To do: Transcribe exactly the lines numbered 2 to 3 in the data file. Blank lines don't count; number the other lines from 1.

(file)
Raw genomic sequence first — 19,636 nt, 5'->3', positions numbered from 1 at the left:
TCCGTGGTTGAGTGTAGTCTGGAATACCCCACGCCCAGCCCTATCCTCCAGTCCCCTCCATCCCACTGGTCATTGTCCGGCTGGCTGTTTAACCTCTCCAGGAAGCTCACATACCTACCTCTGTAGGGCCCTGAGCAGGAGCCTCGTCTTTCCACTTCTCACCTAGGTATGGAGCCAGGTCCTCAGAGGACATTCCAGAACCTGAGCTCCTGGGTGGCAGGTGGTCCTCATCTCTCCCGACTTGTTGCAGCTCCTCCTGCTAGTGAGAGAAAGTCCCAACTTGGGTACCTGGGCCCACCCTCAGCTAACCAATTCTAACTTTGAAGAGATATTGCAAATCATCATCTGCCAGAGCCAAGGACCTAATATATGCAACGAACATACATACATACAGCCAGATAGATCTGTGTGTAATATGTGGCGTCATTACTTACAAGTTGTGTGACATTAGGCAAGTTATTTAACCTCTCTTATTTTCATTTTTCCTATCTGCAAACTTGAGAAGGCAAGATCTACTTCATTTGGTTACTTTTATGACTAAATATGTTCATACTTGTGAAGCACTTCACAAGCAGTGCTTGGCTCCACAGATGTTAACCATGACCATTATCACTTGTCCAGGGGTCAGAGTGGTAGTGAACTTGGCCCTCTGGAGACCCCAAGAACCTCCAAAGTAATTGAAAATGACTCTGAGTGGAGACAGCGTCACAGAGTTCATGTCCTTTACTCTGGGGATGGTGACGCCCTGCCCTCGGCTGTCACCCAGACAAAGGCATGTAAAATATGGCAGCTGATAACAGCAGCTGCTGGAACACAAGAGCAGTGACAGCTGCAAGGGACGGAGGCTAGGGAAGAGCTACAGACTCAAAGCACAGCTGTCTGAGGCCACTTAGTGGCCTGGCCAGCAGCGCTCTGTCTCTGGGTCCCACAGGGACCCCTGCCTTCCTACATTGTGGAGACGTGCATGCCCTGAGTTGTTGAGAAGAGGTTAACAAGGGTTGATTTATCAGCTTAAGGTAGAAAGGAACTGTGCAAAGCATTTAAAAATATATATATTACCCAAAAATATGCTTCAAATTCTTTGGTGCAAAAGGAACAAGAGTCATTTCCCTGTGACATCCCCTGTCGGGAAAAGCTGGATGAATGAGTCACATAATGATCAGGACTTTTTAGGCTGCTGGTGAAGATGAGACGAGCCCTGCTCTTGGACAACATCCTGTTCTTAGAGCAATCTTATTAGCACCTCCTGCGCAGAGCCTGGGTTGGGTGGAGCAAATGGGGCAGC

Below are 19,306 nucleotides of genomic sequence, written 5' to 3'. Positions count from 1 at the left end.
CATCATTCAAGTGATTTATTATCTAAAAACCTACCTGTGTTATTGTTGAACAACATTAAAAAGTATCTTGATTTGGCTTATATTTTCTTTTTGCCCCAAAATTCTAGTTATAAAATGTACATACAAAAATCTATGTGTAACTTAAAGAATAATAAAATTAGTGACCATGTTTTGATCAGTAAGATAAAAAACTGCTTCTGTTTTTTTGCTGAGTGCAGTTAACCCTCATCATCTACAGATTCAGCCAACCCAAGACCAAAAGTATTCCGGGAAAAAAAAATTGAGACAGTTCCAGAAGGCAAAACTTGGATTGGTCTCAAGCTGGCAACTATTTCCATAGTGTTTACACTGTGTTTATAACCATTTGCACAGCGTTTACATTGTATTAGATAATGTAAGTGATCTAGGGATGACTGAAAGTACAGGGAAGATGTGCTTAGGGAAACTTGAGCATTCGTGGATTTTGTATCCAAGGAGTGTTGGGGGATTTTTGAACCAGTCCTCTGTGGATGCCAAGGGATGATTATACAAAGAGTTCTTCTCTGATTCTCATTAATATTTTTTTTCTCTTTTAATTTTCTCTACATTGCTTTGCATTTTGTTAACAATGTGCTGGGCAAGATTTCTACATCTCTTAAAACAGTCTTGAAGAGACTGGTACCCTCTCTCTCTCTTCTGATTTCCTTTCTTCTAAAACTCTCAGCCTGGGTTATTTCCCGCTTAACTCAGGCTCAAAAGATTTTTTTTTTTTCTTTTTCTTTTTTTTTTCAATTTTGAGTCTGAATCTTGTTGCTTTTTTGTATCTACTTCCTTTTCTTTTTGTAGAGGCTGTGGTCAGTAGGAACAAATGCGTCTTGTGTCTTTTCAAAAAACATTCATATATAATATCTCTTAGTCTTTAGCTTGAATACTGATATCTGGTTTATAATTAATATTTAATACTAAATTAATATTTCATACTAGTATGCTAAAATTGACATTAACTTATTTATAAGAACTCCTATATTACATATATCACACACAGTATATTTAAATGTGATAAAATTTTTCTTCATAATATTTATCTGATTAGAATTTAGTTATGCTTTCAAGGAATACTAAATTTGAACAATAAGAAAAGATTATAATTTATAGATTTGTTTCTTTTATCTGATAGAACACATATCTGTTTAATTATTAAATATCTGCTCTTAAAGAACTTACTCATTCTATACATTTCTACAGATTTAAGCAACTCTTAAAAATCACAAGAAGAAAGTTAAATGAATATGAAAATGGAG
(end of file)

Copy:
TCCGTGGTTGAGTGTAGTCTGGAATACCCCACGCCCAGCCCTATCCTCCAGTCCCCTCCATCCCACTGGTCATTGTCCGGCTGGCTGTTTAACCTCTCCAGGAAGCTCACATACCTACCTCTGTAGGGCCCTGAGCAGGAGCCTCGTCTTTCCACTTCTCACCTAGGTATGGAGCCAGGTCCTCAGAGGACATTCCAGAACCTGAGCTCCTGGGTGGCAGGTGGTCCTCATCTCTCCCGACTTGTTGCAGCTCCTCCTGCTAGTGAGAGAAAGTCCCAACTTGGGTACCTGGGCCCACCCTCAGCTAACCAATTCTAACTTTGAAGAGATATTGCAAATCATCATCTGCCAGAGCCAAGGACCTAATATATGCAACGAACATACATACATACAGCCAGATAGATCTGTGTGTAATATGTGGCGTCATTACTTACAAGTTGTGTGACATTAGGCAAGTTATTTAACCTCTCTTATTTTCATTTTTCCTATCTGCAAACTTGAGAAGGCAAGATCTACTTCATTTGGTTACTTTTATGACTAAATATGTTCATACTTGTGAAGCACTTCACAAGCAGTGCTTGGCTCCACAGATGTTAACCATGACCATTATCACTTGTCCAGGGGTCAGAGTGGTAGTGAACTTGGCCCTCTGGAGACCCCAAGAACCTCCAAAGTAATTGAAAATGACTCTGAGTGGAGACAGCGTCACAGAGTTCATGTCCTTTACTCTGGGGATGGTGACGCCCTGCCCTCGGCTGTCACCCAGACAAAGGCATGTAAAATATGGCAGCTGATAACAGCAGCTGCTGGAACACAAGAGCAGTGACAGCTGCAAGGGACGGAGGCTAGGGAAGAGCTACAGACTCAAAGCACAGCTGTCTGAGGCCACTTAGTGGCCTGGCCAGCAGCGCTCTGTCTCTGGGTCCCACAGGGACCCCTGCCTTCCTACATTGTGGAGACGTGCATGCCCTGAGTTGTTGAGAAGAGGTTAACAAGGGTTGATTTATCAGCTTAAGGTAGAAAGGAACTGTGCAAAGCATTTAAAAATATATATATTACCCAAAAATATGCTTCAAATTCTTTGGTGCAAAAGGAACAAGAGTCATTTCCCTGTGACATCCCCTGTCGGGAAAAGCTGGATGAATGAGTCACATAATGATCAGGACTTTTTAGGCTGCTGGTGAAGATGAGACGAGCCCTGCTCTTGGACAACATCCTGTTCTTAGAGCAATCTTATTAGCACCTCCTGCGCAGAGCCTGGGTTGGGTGGAGCAAATGGGGCAGC

Below are 19,306 nucleotides of genomic sequence, written 5' to 3'. Positions count from 1 at the left end.